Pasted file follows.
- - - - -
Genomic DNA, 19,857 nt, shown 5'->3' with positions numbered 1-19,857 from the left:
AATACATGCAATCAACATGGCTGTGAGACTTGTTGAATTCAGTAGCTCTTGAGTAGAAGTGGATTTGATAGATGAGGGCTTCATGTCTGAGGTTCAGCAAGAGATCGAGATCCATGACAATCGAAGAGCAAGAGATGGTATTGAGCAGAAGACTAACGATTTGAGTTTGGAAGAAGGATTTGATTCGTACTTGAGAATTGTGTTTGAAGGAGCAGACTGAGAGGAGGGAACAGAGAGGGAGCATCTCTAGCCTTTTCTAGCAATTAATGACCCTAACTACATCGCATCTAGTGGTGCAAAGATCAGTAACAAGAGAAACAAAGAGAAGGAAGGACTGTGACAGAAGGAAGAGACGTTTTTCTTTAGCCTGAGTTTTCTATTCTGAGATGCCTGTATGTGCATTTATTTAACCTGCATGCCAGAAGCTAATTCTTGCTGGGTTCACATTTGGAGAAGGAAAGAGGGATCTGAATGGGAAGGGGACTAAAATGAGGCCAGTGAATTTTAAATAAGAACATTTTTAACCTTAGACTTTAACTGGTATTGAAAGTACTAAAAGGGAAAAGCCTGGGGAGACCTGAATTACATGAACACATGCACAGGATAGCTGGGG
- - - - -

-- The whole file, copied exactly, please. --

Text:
Genomic DNA, 19,857 nt, shown 5'->3' with positions numbered 1-19,857 from the left:
AATACATGCAATCAACATGGCTGTGAGACTTGTTGAATTCAGTAGCTCTTGAGTAGAAGTGGATTTGATAGATGAGGGCTTCATGTCTGAGGTTCAGCAAGAGATCGAGATCCATGACAATCGAAGAGCAAGAGATGGTATTGAGCAGAAGACTAACGATTTGAGTTTGGAAGAAGGATTTGATTCGTACTTGAGAATTGTGTTTGAAGGAGCAGACTGAGAGGAGGGAACAGAGAGGGAGCATCTCTAGCCTTTTCTAGCAATTAATGACCCTAACTACATCGCATCTAGTGGTGCAAAGATCAGTAACAAGAGAAACAAAGAGAAGGAAGGACTGTGACAGAAGGAAGAGACGTTTTTCTTTAGCCTGAGTTTTCTATTCTGAGATGCCTGTATGTGCATTTATTTAACCTGCATGCCAGAAGCTAATTCTTGCTGGGTTCACATTTGGAGAAGGAAAGAGGGATCTGAATGGGAAGGGGACTAAAATGAGGCCAGTGAATTTTAAATAAGAACATTTTTAACCTTAGACTTTAACTGGTATTGAAAGTACTAAAAGGGAAAAGCCTGGGGAGACCTGAATTACATGAACACATGCACAGGATAGCTGGGG